If you have every paid for travel insurance and you are not from Sweden, you might want to stop reading now. Or start packing your bags for a residence-earning stay in Scandinavia. Wyatt Cenac’s segment ‘Stockholm Syndrom‘ for the Daily Show hardly grazed the skin of the reality of living in this socialist nightmare:
“She smells like lavender and free education…”
Why yes, she does. She also smells like 2.2% home loans, 480 days of parental leave that can be split between parents at their discretion, 27-30 vacation days per year (plus about a dozen public holidays and a vacation pay supplement, so all Swedes can afford to take the fam to the Canary Islands for a week).
But of course you must pay A LOT of tax for all that… right?
I pay 24% on my salary, and I can say my yearly income puts me solidly into middle-class range. I own my apartment (which I bought as a PhD student… and no, I am not independently wealthy), have a shitty old car and I use my athletics bursary from work along with my one hour of working time per week to go and do something active. I am a pretty average Svensson.
Now Sweden definitely has its cons as well, and I’d be happy to rant about any number of them to you over a beer, which hopefully would cost less than the 68 kr ($9.12) I pay at my local pub. But for now I’m going to brag a little about how freakishly easy Sweden has made it for me as a foreigner in their country to put my life on hold and go travel the world.
Travel insurance: weighing my options
One of the absolute musts for long term travel is extended travel insurance. Now, if you’re Swedish, you probably haven’t ever paid for travel insurance since it is usually covered (up to 45 days at a go) on your normal insurance.
This is the coverage I had, for instance, when my computer was stolen in Honduras last spring. It costs me 116 kr / month (that’s $15.56), and covers the insurance on my condo, all of my belongings, travel insurance and what I like to call stupidity insurance. My stupidity insurance means that if I spill tea on my computer, or kick a football into the big screen TV or leave my dad’s camera on top of the car and drive away (this did happen) the insurance will cover it, after I pay my deductible of 1.500 kr ($200).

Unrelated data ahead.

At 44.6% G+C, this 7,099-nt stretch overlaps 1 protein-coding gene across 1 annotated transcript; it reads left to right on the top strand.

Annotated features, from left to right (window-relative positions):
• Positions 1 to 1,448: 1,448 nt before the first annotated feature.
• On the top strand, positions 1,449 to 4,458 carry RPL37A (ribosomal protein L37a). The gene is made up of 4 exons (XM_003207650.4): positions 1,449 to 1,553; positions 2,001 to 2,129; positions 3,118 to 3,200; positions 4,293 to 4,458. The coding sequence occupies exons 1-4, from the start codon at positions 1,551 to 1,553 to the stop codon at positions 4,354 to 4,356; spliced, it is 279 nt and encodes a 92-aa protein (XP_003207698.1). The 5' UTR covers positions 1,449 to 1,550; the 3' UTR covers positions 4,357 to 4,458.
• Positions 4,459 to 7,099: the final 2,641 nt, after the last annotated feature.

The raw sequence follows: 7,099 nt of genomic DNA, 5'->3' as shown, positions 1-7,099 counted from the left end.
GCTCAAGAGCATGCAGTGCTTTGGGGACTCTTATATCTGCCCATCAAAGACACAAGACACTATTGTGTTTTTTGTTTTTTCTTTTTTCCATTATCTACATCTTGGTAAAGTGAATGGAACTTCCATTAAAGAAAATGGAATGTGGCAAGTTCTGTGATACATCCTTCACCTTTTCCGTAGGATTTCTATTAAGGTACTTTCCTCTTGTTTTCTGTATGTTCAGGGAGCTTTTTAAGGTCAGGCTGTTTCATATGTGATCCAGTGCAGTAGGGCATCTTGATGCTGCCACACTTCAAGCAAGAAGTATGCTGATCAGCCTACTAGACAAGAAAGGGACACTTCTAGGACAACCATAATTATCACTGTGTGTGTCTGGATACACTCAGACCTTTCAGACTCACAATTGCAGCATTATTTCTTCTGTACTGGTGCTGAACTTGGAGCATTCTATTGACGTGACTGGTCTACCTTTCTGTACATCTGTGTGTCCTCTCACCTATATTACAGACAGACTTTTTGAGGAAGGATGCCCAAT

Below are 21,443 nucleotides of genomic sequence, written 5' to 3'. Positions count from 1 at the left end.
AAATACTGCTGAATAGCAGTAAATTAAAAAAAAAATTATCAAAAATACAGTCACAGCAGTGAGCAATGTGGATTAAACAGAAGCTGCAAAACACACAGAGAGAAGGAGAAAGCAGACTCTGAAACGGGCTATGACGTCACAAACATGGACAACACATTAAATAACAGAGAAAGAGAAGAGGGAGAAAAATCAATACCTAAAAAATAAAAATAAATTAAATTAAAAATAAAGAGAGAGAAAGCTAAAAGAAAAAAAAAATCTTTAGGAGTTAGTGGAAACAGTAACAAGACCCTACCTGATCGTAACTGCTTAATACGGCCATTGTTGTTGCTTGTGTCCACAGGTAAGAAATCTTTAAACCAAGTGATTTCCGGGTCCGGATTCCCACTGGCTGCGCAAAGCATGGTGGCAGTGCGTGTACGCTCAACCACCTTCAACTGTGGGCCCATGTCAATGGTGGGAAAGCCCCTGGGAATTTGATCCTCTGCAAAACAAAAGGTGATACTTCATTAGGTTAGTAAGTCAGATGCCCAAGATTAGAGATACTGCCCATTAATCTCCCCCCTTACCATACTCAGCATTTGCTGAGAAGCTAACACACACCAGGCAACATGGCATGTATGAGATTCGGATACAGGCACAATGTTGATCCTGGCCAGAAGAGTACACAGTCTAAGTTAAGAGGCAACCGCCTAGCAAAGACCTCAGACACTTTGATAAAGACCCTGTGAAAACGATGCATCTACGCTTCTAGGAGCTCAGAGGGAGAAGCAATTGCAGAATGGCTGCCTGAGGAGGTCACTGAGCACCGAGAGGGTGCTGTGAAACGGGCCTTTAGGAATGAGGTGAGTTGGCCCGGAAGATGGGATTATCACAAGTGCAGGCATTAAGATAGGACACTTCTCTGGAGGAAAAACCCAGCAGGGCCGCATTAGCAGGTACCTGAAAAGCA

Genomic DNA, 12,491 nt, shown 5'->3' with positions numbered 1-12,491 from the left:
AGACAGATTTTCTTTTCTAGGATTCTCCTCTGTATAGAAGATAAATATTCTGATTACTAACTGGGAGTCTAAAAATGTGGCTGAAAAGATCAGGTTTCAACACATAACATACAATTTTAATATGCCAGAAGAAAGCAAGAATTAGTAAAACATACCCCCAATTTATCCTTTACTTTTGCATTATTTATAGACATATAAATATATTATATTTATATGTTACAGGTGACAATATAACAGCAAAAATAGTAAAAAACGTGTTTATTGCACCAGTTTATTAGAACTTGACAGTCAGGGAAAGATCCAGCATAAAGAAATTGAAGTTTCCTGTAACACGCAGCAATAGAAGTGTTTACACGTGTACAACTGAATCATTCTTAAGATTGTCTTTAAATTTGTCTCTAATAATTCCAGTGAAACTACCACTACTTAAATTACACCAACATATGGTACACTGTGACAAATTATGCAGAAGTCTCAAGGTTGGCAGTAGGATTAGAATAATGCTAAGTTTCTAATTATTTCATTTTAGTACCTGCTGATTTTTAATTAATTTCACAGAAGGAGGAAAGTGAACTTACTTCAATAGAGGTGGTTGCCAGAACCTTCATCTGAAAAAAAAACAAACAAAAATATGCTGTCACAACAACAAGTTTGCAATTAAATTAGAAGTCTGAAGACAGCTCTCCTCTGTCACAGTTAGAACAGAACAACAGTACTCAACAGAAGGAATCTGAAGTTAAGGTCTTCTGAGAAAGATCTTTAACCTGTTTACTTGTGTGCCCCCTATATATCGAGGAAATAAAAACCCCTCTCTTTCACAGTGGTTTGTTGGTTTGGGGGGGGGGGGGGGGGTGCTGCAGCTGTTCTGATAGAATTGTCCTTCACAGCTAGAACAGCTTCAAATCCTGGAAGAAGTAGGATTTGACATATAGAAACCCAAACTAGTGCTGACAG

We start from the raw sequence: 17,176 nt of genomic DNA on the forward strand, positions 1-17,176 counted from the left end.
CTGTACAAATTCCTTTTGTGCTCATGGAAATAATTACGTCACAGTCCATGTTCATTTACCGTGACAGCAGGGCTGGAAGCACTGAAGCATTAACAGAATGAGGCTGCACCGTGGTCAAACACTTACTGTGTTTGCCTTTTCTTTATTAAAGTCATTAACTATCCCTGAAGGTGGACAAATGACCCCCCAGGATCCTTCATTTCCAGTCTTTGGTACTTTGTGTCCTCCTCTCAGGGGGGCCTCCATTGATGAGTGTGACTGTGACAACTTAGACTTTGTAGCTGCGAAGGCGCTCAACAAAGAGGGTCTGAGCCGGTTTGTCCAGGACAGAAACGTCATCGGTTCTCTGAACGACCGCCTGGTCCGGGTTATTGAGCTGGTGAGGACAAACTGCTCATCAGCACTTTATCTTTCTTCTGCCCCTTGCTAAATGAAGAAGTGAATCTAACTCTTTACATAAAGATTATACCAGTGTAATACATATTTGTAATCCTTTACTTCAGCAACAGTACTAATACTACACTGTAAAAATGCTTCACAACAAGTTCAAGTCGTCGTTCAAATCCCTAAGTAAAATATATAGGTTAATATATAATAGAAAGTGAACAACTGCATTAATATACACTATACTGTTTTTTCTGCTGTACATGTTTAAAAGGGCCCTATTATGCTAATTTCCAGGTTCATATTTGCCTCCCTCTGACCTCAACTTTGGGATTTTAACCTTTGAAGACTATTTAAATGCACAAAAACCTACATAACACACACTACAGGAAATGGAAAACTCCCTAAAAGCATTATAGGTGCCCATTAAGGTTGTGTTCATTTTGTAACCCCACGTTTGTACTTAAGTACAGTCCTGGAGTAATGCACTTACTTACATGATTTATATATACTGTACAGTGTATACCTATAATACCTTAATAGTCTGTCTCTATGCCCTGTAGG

So from the get-go it is a pretty sweet deal. But what if I want to travel for more than 45 days?
I started on my research for travel insurance early on this summer. I quickly came to the conclusion that the best deal around is from World Nomads – travel bloggers were nearly unanimous on this. I did a quick price check and found that 12 months of coverage would cost me $1.333 for the extended package (which was necessary to cover two of my favourite activities: rock climbing and scuba diving). Not bad, right? That’s just over $100 a month – I’d take it.
Insurance in Sweden
Then I thought: Oh – right. I need to call my Swedish insurance and see about covering my condo, which I am renting out while I am away. I also will have some items in a storage unit in another part of town, and I’d like those items to be covered in case of theft, flooding, etc. So I dialed up Länsförsäkringar.